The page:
Our round table sat three on the banquette, with five finishing the octet. A white-linened tablecloth was graced with goblets stuffed with a white linen napkin, a four piece silverware set, and a glass dome unlit lantern.
          Dishware was classic Italian white (I am not sure how “white” of other nationalities is different!), with a variety of shapes for the entrée course.

The dinner bill, for all expenses, came to $105 per couple.

The evening had started at Lynda and Ross’s, only our third DP8 choice from our Super-Sub Octet. We were greeted by the tail-thumping, tongue-lashing clump of short black hair—Henry, who intermittently amused us, as he pranced around the room. (Attention was paid that Henry was not left alone around the appetizer table!)
          Lynda set the fireplace coffee table with crackers and chips, three fine cheeses, peanuts, an eggplant spread. Meanwhile, Ross kept the wine glasses filled from his red, white, and rose collection. And we gathered and sat in front of the fire-place on a dark, soon-to-be-raining November evening.
          And we caught up on life’s details, told tales, embellished the told tales, and more. A good chunk of the initial regaling was the Monteverd two week foray into paradise—Hawaii. We wanted to know flight details, weather, sites seen, activities, etc., and this led to others’ reminiscences of trips to the islands.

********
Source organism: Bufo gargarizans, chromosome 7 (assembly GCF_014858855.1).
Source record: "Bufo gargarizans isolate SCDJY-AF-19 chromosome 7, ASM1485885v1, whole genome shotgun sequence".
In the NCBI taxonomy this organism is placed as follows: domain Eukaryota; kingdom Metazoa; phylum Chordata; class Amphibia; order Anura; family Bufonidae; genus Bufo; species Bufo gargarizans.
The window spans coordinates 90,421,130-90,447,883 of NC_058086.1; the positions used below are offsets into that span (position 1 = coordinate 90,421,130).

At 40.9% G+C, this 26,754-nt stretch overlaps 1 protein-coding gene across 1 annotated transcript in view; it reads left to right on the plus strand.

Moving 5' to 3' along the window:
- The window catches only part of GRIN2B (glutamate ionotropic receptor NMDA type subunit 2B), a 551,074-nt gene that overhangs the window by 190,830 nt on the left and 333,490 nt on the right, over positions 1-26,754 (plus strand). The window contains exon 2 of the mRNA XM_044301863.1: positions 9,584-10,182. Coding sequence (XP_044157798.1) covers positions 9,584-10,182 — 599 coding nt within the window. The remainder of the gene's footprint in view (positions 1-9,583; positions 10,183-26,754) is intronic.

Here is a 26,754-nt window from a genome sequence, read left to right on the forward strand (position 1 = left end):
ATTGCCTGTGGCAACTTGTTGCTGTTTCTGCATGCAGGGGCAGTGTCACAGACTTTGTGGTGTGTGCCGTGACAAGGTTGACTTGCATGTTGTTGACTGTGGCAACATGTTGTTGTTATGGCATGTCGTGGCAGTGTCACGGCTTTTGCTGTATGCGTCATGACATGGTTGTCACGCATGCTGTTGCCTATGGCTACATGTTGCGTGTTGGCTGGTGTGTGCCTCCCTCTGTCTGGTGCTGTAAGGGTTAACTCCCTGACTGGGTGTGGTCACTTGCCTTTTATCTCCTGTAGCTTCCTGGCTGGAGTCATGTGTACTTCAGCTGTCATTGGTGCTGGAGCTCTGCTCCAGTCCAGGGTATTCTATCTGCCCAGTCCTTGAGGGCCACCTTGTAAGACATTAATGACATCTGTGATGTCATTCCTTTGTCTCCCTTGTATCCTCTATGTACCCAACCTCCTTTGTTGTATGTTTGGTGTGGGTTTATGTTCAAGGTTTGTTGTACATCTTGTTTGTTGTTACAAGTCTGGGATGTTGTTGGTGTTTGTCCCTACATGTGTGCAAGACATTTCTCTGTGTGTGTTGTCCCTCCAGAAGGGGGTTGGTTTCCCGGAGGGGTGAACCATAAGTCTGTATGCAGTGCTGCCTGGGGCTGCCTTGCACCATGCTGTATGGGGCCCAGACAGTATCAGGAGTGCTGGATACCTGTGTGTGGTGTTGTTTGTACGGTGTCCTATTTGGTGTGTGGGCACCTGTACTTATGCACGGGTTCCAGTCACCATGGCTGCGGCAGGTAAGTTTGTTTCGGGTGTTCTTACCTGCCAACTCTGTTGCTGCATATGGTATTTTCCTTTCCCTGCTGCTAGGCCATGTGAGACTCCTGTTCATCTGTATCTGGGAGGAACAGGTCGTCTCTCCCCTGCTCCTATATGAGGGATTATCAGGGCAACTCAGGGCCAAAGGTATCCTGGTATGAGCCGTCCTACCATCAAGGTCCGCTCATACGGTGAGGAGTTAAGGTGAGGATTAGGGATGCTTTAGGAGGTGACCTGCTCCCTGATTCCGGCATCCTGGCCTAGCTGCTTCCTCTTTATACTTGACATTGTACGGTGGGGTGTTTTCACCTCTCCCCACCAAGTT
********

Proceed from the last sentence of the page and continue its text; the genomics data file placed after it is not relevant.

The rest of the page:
And this led to plans for winter escape, although only the Monteverds were the only long-term snow birds at the table. Lynda & Ross will go March or April, the Teators are biding their time until Italy in the spring, and the Karneses will work around Deb’s schedule.
          Other topics included: a catch-up on all our kids (3Ms, 3Ps, 2B, 1T), Saratoga life and grandchild, the anticipation of the first female grandchild in the Pisano-Burhouse world, the trip to Woodbridge to the Adamses and details of their lives (hello, from all; Judy, come back quick, ...), impending winter, cold weather, craft fairs, Chay’s variety of jobs and tasks, the “real” work world update, Deb T’s parents in Mexico, Ken’s Italian lessons in pronunciation of the appetizer soup, cleaning the house, hunting season, ski season (Deb T, before Thanksgiving), Thanksgiving plans and details and table settings and preparations and so on, Ross’s no gas in car, a slippery bridge on the way back, and there must have been more.
          Oh, yeah! ... And thus ended our twelfth dozen meeting of DP8 (no bad puns about GROSS). On to Christmas.